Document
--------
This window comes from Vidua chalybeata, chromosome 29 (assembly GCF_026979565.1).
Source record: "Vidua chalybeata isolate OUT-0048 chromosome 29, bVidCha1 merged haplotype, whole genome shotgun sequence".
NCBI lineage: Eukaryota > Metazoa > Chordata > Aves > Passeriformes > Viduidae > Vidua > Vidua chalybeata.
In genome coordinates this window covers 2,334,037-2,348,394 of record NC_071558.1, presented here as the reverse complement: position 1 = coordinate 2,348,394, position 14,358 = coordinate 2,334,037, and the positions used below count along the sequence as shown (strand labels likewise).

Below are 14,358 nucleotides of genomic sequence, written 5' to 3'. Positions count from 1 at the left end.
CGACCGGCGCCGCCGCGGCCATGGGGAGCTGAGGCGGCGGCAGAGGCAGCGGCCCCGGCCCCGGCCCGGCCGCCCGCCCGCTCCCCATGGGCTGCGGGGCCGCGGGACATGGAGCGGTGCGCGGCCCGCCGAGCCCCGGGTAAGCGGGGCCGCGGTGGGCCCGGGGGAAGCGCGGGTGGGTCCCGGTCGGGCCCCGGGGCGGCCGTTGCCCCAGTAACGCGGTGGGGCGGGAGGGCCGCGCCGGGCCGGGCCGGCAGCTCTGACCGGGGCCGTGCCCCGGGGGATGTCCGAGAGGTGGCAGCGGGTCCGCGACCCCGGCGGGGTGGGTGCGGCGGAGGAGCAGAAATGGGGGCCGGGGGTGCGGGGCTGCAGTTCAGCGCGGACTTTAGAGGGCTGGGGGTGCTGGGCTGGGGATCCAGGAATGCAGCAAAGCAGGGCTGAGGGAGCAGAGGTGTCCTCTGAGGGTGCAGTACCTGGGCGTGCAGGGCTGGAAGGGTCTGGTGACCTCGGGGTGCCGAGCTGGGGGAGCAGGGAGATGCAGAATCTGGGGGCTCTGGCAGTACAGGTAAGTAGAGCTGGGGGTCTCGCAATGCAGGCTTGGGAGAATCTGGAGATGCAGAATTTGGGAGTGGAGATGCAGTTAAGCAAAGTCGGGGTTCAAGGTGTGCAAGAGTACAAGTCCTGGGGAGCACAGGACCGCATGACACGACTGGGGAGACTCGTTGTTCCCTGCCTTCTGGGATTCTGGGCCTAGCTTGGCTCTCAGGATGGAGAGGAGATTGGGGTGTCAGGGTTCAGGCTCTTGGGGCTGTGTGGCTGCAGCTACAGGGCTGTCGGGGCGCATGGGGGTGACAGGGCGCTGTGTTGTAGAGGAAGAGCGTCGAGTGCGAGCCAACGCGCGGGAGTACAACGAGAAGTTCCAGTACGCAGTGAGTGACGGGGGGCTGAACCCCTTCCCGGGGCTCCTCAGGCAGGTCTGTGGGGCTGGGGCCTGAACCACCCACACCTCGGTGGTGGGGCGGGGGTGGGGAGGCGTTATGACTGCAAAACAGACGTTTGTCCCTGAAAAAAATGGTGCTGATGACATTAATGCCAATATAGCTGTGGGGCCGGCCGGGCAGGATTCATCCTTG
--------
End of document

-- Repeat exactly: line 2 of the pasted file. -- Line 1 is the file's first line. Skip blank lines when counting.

Source record: "Vidua chalybeata isolate OUT-0048 chromosome 29, bVidCha1 merged haplotype, whole genome shotgun sequence".